Before I begin, I would like to apologize for excluding the lucky individuals who didn’t grow up believing in, or should I say were lied to, about mythical holiday figures. I would also like to apologize to those whose childhoods were made more “magical” by fictitious characters such as Saint Nick, the Easter Bunny, Cupid and the rest of the frightening gang . If it’s any consolation, I can’t relate to either group of people. I was one of those kids who grew up believing in Santa and his peers. I was also one of those kids who grew up being absolutely terrified of mythical holiday creatures. But now that I am an adult (apply term loosely) I can express those fears on a more in-depth level.
With Valentine’s Day right around the corner I think it is imperative that we address the idea of Cupid. Cupid’s sole job is to meddle in people’s personal lives. He flutters around and shoots arrows at people. I am not sure if I am the only one that is wildly disturbed by this, but I really do not want any arrows being shot at me. What kind of sick idea is this? Listen, love is great, blah blah blah. However, if I need to be shot with a bow in order to have hearts in my eyes, then forgive me, but I am going to have to hard pass on this whole love idea.
I think we can all agree that the cutesy little drawing of Cupid would be way off anyway. Let’s just say Cupid is as little as our cartoons like to portray him. Have you ever seen a bow before? Because, those are not tools of love. They are more like weapons of mass destruction. Pulling the bow back alone is like pulling 80 pounds. I don’t know about you, but I have trouble lifting the 10 pounds at the gym, let alone pulling 80 with my forearms. That alone is terrifying. There is something freakish about a little fairy-like character flying around with a heavy weapon.
Now let’s get the idea of Santa straight. He’s a big guy with a beard who drives a reindeer sleigh, from the North pole and enters our house once a year to leave us presents and eat our cookies. Right off the bat, breaking and entering. Personally, I feel like that is an incredible breach of boundaries. My parents didn’t lock the doors at night just so some husky guy in a suit could finagle his way in through the chimney. Why can’t he just knock on the door? Then he’s a welcomed guest in our house instead of a fluffy weirdo who steals my cookies. How about Santa hitting us with a courtesy call? If he knows if we’ve been naughty-or-nice I don’t think I’m going out on a limb by assuming he’s capable of getting our phone numbers.
And on the topic of naughty or nice, how does Santa come to conclusions on these character evaluations? Naughty is never clearly defined in any sort of literature or song that I can find. So what constitutes naughty? If my thoughts are naughty does that count? What if I apologize after I’m naughty? Five-year-old me had no idea if I was on the path to pony figurines or coal. Why would you put that kind of pressure on children? Also, knowing if I’m naughty or nice, sleeping or awake all year seems like it would be an incredibly invasive and arduous task.
The lengths that guy has to go through to keep everyone on the right list has to cross ethical lines somewhere. Adults get riled up about the NSA spying on them, yet don’t even question the hoops Santa has to jump through to complete his naughty-or- nice analysis of their children.
Elves are also a perplexing aspect of the Santa regime. There is never a solid explanation about where they came from. There is also never a solid reason given as to why they are working for Santa. In all honesty, elves seem like little happy slaves that work super hard for no pay. It’s not like Santa is making money so how does he feed, house and keep maintenance up on his operation of elves? Why are they so happy to only be toymakers? With all of this in mind I think it’s safe to say elves are just little, brainwashed, empty creatures who do whatever Santa tells them and that’s just wrong.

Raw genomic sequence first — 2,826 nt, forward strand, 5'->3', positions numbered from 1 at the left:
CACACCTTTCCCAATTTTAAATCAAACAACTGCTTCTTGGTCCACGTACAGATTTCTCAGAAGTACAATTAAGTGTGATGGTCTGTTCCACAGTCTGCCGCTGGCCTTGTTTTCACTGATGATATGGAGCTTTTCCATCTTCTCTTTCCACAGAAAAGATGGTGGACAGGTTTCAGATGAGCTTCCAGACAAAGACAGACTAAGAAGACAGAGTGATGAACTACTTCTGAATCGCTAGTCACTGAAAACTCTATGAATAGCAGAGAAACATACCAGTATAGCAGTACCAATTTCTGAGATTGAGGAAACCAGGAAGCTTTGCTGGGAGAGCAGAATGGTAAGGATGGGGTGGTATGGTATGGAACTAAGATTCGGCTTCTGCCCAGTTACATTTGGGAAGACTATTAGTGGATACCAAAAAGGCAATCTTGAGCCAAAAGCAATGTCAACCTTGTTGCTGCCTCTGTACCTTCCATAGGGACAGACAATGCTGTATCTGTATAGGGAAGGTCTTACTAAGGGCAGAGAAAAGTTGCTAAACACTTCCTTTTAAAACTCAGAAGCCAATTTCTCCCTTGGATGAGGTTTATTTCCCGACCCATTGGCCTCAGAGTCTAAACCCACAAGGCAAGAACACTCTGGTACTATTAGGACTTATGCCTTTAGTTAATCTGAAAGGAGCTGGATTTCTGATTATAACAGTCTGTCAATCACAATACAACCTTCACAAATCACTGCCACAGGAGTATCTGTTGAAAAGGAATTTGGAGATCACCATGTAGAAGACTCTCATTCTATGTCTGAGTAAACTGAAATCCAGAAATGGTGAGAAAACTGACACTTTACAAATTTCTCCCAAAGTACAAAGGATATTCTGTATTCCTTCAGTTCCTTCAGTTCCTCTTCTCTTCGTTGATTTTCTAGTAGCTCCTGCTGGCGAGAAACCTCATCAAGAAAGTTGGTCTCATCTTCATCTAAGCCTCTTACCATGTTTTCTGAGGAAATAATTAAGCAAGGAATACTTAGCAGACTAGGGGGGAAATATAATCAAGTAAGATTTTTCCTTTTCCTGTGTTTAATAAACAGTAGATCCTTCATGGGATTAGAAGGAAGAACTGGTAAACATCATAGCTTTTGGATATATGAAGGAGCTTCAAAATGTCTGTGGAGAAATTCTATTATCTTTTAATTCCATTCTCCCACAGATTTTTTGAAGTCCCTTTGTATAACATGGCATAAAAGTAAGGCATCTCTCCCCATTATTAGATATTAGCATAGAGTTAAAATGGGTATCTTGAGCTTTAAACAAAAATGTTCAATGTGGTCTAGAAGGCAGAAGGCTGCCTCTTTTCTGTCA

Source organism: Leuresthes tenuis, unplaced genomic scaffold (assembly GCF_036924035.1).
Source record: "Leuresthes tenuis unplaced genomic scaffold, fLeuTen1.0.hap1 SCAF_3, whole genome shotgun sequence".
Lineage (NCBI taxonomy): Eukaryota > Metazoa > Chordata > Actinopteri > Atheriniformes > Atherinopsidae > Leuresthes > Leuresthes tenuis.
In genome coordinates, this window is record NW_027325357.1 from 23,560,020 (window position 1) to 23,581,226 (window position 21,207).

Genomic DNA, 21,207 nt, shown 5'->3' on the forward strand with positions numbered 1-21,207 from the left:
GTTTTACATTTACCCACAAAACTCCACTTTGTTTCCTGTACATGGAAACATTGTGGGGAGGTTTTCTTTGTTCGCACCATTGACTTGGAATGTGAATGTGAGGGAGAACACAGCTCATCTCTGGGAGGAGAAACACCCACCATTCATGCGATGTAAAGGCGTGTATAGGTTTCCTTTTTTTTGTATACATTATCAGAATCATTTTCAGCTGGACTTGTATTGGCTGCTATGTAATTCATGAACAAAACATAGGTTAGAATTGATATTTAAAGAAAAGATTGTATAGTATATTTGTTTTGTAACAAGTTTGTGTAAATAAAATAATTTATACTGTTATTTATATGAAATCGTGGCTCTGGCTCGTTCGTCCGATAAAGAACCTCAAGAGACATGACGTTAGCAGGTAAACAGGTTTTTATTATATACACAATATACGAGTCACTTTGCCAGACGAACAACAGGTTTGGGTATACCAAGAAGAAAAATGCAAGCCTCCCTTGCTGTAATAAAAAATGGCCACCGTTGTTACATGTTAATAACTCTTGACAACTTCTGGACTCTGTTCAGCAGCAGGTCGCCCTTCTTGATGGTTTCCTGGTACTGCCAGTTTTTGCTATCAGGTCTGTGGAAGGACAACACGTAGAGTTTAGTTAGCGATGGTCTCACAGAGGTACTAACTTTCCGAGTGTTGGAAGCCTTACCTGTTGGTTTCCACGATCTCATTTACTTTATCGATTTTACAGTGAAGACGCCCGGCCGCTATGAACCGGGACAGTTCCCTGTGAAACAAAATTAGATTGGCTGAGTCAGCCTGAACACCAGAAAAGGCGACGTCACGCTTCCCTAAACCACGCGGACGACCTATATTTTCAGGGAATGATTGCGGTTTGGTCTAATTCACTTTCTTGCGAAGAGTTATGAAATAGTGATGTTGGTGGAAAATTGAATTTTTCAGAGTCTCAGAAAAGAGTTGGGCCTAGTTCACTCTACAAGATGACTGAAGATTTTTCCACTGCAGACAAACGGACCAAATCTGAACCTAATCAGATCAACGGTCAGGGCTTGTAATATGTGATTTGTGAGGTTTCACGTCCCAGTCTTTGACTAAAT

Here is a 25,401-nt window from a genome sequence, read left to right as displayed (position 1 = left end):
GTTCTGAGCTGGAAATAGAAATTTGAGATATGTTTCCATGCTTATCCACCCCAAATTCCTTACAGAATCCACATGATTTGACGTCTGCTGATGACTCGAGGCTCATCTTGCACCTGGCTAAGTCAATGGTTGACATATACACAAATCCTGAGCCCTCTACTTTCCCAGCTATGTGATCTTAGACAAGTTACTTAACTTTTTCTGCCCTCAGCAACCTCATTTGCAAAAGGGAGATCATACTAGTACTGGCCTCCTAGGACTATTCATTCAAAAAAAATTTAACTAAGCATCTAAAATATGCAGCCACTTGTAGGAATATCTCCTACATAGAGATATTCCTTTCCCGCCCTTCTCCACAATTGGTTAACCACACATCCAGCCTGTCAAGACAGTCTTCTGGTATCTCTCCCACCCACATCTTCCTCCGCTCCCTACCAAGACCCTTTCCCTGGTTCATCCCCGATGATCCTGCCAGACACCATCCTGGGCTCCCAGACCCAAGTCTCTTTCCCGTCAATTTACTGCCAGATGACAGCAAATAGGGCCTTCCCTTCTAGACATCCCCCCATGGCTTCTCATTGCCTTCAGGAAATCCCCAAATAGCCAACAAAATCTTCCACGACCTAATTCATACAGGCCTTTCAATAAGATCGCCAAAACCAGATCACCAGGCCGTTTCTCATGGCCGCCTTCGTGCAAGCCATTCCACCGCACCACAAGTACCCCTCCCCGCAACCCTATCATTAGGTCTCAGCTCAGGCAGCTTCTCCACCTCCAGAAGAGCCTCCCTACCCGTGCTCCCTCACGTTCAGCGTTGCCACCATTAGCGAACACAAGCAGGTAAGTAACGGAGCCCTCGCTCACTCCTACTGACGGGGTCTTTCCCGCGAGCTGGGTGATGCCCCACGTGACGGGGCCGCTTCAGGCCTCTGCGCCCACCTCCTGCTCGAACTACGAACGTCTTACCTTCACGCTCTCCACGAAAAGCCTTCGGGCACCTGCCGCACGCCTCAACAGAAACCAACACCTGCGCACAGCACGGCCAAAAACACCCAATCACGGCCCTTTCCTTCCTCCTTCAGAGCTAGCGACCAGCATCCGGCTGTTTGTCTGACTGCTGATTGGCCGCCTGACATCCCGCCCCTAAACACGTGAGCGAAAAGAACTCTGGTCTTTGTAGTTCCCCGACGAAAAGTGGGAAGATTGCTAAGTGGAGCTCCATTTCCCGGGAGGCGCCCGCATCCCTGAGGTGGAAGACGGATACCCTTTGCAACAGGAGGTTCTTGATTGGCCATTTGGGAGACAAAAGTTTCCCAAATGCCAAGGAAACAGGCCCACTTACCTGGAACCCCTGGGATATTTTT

The last aspect of Santa that should have everyone blocking their chimneys during holiday seasons is his striking resemblance to the Christmas monster Krampus. If you don’t know who Krampus is, he is basically a demonic Austro-Bavarian anti-Santa who punishes the “naughty” children on Christmas. He appears the night before Dec. 6 and he whips children with chains and then pulls them into his sack and drags them into his lair. This night is called Krampusnacht. A night where a mystical figure breaks into your house, has a sack, and delivers consequences to children; coincidence? I think not. It’s pretty safe to assume that old Saint Nick may have an evil alter ego and that’s enough for me to not leave my stockings out by the fireplace.
Don’t even get me started on the Easter Bunny. What a freaking weirdo, am I right? The thought of some life-sized rabbit just hopping around like it’s nobody’s business while scattering eggs at random just seems too bizarre to not be questioned. I cannot be the only person to question the practices of Easter.
First of all, I like rabbits the size they are. They are meant to be smaller than a house cat and hop on all fours, definitely not walk upright like a human! I can honestly say I have never once witnessed an Easter Bunny costume that I wasn’t absolutely terrified of. Every single costume I have seen since I can remember has soul-sucking eyes.
Don’t let me rain on everyone’s parade. My cynical views of holiday characters should not infringe on your cheery thoughts of the holidays. I, too, enjoy a reason to celebrate just as much as the next. Hell, I love holidays. I just feel like everyone should take a second and look closer into the mythical representatives we designate for them and ask ourselves are these merry figureheads or just a gang of creepy cohorts?
Lauren Gray studies journalism. She can be reached at firstname.lastname@example.org and on Twitter @The Sagebrush.